By the end of 2020, all new buildings must be almost zero-energy. This means buildings that consume very little energy. In addition, the energy required should be renewable as far as possible. Where this renewable energy would best and most sensibly produced is up for grabs. If the energy is produced locally to fulfil, say, the needs of entire neighbourhoods, huge benefits can be reaped without placing unreasonable demands on single buildings.
A range of zero energy solutions have been proposed and analysed by the international scientific literature, but few have been implemented. In my opinion challenges in implementation, such as high costs or complex system solutions, may be the reason for this. The more systems there are, the more demanding their use and maintenance is. Such barriers are lowered if zero-energy areas replace zero-energy buildings.
Local renewable energy sources can be chosen in order to improve an area’s energy self-sufficiency and emission reduction. In densely built areas, it makes sense to design buildings that serve as an effective part of the local energy system. For example, solar energy systems can be placed optimally with respect to the entire area, to avoid shade due to differences in altitude, or to trees or other buildings. In Germany, solar thermal collectors intended for residential heating are installed e.g. as roadside sound barriers and roofs for parking facilities.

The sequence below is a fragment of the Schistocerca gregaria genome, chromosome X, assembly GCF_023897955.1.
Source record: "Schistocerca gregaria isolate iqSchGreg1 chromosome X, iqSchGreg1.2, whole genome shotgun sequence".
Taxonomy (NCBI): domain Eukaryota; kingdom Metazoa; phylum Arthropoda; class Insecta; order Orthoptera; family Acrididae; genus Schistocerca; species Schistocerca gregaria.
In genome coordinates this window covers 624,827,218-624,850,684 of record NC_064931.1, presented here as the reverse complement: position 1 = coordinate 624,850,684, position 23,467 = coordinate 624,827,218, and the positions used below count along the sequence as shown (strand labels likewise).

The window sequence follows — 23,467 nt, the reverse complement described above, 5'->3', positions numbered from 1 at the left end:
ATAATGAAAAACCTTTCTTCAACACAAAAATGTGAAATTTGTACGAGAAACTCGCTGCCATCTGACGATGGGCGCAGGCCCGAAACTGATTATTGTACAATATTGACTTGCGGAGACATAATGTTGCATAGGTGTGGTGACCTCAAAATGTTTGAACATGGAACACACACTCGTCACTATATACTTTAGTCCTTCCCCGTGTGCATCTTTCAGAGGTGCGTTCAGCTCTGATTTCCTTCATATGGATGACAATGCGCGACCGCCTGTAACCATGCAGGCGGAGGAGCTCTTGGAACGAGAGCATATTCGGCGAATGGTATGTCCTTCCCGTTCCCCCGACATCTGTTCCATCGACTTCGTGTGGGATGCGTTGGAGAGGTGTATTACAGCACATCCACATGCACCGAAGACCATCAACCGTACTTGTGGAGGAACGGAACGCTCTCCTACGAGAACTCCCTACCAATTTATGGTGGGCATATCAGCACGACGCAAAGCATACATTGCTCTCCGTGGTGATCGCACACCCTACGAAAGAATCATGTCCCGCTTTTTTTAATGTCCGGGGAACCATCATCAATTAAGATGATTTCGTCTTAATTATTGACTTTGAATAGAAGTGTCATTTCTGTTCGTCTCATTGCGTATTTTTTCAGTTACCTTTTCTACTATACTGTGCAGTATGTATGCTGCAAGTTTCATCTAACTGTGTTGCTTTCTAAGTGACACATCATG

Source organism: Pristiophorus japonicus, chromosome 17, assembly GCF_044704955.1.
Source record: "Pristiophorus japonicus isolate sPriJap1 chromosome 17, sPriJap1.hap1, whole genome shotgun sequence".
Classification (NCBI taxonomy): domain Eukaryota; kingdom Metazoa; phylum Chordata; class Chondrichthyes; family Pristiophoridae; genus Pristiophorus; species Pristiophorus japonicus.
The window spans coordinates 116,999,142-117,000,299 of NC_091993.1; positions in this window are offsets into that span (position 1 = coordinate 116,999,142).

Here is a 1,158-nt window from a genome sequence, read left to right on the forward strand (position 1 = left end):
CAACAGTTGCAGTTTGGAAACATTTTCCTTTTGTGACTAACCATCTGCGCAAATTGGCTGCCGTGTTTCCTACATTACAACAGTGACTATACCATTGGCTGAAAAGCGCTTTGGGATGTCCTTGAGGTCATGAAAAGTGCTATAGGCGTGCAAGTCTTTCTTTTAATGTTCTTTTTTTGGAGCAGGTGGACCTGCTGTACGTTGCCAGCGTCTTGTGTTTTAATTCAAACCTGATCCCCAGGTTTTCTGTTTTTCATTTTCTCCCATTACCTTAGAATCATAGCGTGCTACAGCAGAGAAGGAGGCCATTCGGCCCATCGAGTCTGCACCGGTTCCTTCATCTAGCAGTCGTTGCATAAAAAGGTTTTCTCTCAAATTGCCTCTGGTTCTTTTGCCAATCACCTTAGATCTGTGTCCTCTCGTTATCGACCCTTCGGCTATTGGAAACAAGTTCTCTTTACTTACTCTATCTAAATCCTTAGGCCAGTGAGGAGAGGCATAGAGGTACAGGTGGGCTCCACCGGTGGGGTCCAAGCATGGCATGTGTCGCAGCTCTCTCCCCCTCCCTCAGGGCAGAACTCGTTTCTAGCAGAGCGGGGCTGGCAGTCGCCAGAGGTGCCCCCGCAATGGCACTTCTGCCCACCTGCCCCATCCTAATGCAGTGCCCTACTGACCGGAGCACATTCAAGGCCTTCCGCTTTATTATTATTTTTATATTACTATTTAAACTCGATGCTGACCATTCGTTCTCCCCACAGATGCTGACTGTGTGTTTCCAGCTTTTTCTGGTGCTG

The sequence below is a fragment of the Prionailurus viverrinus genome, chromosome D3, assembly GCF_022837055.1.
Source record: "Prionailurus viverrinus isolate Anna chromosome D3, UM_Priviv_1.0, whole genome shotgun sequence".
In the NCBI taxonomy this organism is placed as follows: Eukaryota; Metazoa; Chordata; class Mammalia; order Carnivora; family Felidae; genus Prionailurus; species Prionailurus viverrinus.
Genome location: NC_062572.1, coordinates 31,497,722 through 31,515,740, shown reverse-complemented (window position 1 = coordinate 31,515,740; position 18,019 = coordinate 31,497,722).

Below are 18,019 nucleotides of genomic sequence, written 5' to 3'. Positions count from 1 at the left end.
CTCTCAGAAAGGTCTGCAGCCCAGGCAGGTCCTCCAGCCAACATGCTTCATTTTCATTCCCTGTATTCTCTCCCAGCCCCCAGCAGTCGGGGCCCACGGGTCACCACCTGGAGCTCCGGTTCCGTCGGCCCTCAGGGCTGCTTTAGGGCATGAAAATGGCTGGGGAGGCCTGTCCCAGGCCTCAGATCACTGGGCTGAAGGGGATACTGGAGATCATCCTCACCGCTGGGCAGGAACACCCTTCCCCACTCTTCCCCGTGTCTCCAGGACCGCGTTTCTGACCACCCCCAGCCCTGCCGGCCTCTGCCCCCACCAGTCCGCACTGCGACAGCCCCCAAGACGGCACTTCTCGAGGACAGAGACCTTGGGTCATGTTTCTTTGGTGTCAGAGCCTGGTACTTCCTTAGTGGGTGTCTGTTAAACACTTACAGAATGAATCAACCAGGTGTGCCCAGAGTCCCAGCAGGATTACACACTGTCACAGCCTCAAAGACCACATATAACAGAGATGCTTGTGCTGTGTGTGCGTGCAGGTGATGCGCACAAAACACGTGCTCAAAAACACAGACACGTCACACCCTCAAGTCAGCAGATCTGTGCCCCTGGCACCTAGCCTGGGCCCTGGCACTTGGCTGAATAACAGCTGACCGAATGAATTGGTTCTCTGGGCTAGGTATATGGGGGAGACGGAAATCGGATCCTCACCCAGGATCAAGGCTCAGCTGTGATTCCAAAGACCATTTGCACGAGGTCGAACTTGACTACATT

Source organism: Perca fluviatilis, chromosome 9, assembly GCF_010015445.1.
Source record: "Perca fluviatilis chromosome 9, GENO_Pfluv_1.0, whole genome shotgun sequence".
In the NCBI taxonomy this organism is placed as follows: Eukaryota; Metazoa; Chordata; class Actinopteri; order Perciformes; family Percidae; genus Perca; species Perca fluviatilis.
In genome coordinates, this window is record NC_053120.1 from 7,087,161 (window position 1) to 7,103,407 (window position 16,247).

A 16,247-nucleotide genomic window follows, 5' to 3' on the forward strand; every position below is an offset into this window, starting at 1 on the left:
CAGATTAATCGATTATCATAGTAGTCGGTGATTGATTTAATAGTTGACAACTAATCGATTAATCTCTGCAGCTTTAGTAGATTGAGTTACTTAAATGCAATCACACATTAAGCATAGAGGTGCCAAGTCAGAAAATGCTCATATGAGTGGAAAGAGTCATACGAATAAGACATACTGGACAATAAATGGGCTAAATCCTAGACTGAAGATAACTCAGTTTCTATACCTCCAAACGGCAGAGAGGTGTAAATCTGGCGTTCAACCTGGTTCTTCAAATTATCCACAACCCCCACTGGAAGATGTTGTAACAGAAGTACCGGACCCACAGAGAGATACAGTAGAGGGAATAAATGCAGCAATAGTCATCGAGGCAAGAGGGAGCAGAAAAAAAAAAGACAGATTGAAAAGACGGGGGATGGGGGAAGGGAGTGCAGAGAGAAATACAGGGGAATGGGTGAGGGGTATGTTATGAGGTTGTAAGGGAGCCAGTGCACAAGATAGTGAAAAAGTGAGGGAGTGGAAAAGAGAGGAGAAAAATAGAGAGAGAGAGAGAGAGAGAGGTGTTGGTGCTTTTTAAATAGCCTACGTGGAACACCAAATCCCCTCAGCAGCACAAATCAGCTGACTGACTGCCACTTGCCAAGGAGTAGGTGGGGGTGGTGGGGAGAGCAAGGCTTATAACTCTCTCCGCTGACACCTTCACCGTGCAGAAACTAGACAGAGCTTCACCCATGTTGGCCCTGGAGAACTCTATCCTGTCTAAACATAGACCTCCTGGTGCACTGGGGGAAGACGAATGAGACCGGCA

Sweden, Denmark, Germany and Canada implemented local, solar thermal systems combined with district heating and seasonal storage years ago. Pilots for the seasonal thermal energy storage (STES) of solar energy on a local basis are few and far between in Finland, despite demonstrations by international studies that the utilisation level of solar energy can exceed 50% of the annual local heat requirement in similar climate zones. STES can also be enhanced through the more effective use of a variety of waste heat solutions, such as excess heat from data centres.
Greater use could be made of local renewable energy, waste heat and heat storage if district heating networks were opened out to a range of heat producers. This has been done in Stockholm. New players and competition thereby enter the heat production market. At the same time, energy flows can be recycled and local energy efficiency improves.
A recently completed study by VTT presents options for heat and power generation based on local energy systems. Energy needs and ‑production on Vartiosaari in Helsinki were explored as a case area. The project studied the impact of introducing solar thermal energy on local self-sufficiency and emissions from heating energy, if excess solar heat in the summer is stored using BTES (borehole thermal energy storage) or tank-based storage for use in the winter. Around 60% self-sufficiency in heat production would have been achieved in the cases studied. In addition, carbon dioxide emissions could be reduced by around 50%, and sulphur dioxide and particulate emissions by up to 70%.
Read the publication “Paikallista energiaa asuinalueella – Esimerkkinä Helsingin Vartiosaari” online.